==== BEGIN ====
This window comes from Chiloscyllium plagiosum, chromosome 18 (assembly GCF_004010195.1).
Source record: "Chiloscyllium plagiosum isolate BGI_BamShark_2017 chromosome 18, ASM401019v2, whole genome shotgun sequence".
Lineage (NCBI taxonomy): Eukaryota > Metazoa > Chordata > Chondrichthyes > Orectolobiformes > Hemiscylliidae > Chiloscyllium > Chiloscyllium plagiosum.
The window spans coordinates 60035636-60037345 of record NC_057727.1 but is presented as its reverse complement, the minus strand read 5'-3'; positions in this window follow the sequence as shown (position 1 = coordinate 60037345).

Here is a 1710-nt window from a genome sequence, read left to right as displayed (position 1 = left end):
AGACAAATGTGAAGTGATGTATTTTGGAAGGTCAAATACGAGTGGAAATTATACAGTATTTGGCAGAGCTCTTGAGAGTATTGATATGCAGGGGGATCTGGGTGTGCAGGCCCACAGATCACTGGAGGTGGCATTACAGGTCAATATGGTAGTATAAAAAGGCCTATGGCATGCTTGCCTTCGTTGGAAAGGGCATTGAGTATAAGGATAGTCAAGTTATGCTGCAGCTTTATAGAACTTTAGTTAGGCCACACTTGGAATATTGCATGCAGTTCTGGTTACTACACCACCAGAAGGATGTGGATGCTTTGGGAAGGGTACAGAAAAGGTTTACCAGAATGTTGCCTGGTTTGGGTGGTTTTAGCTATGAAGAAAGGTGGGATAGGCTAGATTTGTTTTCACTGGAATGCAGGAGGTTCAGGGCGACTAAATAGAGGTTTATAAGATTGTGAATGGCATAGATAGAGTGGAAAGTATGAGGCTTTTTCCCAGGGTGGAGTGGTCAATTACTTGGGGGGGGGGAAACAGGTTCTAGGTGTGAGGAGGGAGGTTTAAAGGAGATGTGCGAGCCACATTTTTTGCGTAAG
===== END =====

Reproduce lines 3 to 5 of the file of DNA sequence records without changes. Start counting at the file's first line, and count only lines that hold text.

Lineage (NCBI taxonomy): Eukaryota > Metazoa > Chordata > Chondrichthyes > Orectolobiformes > Hemiscylliidae > Chiloscyllium > Chiloscyllium plagiosum.
The window spans coordinates 60035636-60037345 of record NC_057727.1 but is presented as its reverse complement, the minus strand read 5'-3'; positions in this window follow the sequence as shown (position 1 = coordinate 60037345).

Here is a 1710-nt window from a genome sequence, read left to right as displayed (position 1 = left end):